Michelle Buteau isn't afraid to tell it like it is—a hilarious gift she's bestowed on comedies like Always Be My Maybe, Isn't It Romantic, and BET's First Wives Club reboot. Her journey to motherhood is no exception. Buteau has been refreshingly candid about the role surrogacy played in the birth of her twins, Hazel and Otis: "I wanted so much to be pregnant that it took over me like a bridezilla for the uterus," she shared in an essay for Glamour earlier this year.
And at Glamour's annual Women of the Year Summit, Buteau opened up even more about struggling with infertility, and how she got past beating up her body for what it couldn't do and ultimately owned her decision to use a surrogate. "Oprah says you can have it all, but not at the same time. But I think you can, because I did that shit," she said.
Read Buteau's full speech from Glamour's Women of the Year Summit, below.
Anything good that has happened to you simply does not come without struggle. That should be the name of a course in college. And as a performer, one of the first things you have to learn is how to really, truly accept rejection. That things might not go your way or how you've planned. That you just have to keep going and not take no for an answer. I wish the same could be said about your health. But what do you do when your body rejects you? How do you deal with that?
I was really sad that I couldn't carry, but I was so happy that somebody else could.
One year my mom gave me health insurance for Christmas, because I was a broke comedian and my husband is Dutch and a photographer. We ain’t got no money! And a few months later with this health insurance I was getting all my holes checked, I’m like, I’m so cute, and I found out I had a benign brain tumor. And I told my mom, never buy me a present again. And it turns out—everyone’s like, "Benign’s the word you want to hear," and I’m like, “How about ‘you don’t have a tumor’? Let’s hear that.” And it’s on my pituitary [gland], so it’s kind of messing with my hormones and making my body think that it’s pregnant.
And so in order to have babies, I have to become a science project and do in vitro. So that’s what I did, because all I wanted to do was have kids, you know? All I want to do is have kids. You know, I never thought I’d get married. I just always wanted to have kids. And I’ve gotten to the idea it wasn’t covered by health insurance, my health insurance, because health care isn't misogynistic at all. That’s sarcasm on a Sunday.
I didn’t realize what I would go through emotionally. You know, it was just four years spending thousands and thousands of dollars. Countless shots. Bruised bodies, tired spear, a partridge in a pear tree. It was crazy. And after four years of doing that, I decided, okay. Having a handful of miscarriages and still trying to get onstage and find my happy is too hard for me. And I have to make this simple for myself. I have to find my joy. And so the only option I had left was surrogacy.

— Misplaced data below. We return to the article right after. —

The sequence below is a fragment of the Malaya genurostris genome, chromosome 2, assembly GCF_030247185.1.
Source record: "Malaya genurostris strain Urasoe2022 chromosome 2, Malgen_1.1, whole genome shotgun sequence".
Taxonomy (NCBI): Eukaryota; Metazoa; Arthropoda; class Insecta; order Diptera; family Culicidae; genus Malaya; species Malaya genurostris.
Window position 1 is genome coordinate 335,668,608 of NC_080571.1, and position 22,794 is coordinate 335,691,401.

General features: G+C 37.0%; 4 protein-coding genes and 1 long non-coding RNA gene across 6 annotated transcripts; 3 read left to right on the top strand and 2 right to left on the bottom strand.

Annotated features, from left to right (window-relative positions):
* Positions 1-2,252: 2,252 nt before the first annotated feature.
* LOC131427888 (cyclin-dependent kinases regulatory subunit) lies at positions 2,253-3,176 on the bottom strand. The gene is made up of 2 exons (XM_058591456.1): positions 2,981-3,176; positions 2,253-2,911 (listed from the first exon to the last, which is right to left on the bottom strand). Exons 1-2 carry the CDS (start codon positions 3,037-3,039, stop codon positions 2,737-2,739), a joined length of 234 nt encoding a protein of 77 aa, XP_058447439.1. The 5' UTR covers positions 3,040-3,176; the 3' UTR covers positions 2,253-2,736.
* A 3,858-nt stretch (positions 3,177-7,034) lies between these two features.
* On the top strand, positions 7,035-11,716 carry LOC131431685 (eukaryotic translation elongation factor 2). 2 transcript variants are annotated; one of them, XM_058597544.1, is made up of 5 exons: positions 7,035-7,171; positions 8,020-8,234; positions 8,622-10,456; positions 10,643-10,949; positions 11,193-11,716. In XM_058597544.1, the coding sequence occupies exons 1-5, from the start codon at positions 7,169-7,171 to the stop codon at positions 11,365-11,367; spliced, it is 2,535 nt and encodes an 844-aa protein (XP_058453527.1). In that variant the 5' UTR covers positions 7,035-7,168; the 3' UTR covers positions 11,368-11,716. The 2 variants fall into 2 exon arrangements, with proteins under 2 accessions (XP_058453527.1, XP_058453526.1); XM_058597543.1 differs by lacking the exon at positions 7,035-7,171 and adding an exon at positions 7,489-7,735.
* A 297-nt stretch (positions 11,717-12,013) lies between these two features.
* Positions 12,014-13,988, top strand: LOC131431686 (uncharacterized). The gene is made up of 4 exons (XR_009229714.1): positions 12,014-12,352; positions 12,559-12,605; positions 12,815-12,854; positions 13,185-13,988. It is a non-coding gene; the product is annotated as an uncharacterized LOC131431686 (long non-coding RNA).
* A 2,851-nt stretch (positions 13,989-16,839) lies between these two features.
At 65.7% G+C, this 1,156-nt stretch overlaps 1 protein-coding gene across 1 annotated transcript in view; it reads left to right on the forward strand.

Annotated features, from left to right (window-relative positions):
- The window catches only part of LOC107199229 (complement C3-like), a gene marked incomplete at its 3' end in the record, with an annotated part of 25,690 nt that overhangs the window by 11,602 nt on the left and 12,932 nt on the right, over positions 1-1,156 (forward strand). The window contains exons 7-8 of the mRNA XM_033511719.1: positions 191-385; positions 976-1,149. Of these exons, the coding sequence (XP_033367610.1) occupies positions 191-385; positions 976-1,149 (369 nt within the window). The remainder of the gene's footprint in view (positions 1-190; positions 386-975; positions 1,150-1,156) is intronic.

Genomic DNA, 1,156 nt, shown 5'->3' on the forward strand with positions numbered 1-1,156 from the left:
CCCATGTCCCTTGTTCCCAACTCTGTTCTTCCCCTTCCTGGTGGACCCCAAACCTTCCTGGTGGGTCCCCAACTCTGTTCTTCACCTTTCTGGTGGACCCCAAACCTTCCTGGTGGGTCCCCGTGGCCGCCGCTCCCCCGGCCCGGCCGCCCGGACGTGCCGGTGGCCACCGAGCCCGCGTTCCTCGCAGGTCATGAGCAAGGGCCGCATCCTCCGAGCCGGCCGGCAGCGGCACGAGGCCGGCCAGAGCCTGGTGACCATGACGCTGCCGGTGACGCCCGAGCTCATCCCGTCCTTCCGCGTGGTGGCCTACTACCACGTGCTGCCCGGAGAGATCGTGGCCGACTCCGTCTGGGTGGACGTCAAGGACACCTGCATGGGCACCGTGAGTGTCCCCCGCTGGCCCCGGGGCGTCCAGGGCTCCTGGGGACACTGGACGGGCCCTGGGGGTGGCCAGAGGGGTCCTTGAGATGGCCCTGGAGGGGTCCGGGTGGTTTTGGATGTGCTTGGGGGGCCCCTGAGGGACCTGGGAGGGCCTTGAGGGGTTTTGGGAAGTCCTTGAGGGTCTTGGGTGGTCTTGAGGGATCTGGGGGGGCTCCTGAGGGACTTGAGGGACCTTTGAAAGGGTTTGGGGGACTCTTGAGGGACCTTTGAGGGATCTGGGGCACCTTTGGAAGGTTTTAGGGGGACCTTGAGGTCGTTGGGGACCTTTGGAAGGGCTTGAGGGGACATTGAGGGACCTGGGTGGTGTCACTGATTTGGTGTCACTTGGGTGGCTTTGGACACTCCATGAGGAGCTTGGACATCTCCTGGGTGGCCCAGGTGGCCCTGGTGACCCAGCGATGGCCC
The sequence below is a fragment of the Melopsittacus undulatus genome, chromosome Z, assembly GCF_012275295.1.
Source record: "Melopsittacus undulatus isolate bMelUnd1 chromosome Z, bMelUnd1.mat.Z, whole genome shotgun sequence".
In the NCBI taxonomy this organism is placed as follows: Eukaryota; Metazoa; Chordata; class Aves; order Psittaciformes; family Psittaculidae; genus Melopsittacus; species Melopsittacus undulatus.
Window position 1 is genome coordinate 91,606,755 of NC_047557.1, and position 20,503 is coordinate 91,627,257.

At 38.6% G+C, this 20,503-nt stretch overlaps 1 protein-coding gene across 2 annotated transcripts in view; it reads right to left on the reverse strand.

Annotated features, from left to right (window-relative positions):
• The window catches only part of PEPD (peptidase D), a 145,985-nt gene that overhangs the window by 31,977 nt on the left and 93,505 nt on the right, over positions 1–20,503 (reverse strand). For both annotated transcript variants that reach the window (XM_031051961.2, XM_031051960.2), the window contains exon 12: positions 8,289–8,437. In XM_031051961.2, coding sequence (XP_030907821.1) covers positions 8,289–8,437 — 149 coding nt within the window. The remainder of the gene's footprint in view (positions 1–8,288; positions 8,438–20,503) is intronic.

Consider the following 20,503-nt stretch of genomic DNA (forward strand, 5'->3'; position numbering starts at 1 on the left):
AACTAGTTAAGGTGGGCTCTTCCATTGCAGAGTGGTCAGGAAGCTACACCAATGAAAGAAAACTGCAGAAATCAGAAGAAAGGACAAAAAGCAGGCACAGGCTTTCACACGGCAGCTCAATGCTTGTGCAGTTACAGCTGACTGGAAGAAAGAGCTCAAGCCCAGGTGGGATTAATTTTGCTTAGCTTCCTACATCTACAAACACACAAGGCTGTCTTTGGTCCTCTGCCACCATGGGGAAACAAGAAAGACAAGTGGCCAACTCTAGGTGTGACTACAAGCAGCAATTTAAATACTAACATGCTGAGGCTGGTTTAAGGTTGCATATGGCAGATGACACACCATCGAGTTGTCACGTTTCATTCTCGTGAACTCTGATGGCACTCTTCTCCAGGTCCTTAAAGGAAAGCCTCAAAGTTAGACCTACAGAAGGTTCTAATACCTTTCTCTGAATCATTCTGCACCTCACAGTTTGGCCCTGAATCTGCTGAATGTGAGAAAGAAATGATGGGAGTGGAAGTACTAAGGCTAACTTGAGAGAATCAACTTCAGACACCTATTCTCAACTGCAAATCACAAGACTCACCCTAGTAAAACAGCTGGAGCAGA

And I’m not a control freak. But wow, you have never felt so out of control. But I also had a glimmer of hope like this could actually happen. And when I started to feel good about myself, I booked a movie with my friend Allie Wong, Always Be My Maybe, available on Netflix.
And so I booked a part and then she's like, “Awesome, you’re also going to play my best friend, who is eight months pregnant and a lesbian.” And I’m like, “What?” So it's a beautiful representation, right? It’s so dope.
Oprah said you can have it all, but not the same time. I'm like, “Yes, you can, Oprah, because I did that shit.”
Oh, but also playing a pregnant person and putting on a belly every day was such a mind fuck. Can I say that? Mind fuck! People would ask me, “Oh, do you want to have kids? You look so good pregnant.” And I would just look in the elevator pitch version like, What, are you paying for them? Like trying to get through the day. But it was so crazy because the week that I was giving birth in the movie was the week that my surrogate was getting transferred with our embryos. And I’m like, Wow, life is just serving me all the jokes and I have to figure out how to deal with them. I was really sad that I couldn’t carry, but I was so happy that somebody else could.
And I wanted to find the good in all of it, because that’s what you do sometimes. And so when my surrogate was pregnant and going into labor, my husband, my mother, and I went to the bar next door and had a bottle of Malbec.
Now, Oprah said you can have it all, but not the same time. I’m like, "Yes, you can, Oprah, because I did that shit.” And this year, my husband and I, we welcomed twins, Hazel and Otis!
I just want to let you guys know that whatever you want in life, I want it for you. It might not be the way you planned or you want, but never give up because you can get your shit together and get what you want in life.
Find out more about Glamour’s 2019 Women of the Year here.
Originally Appeared on Glamour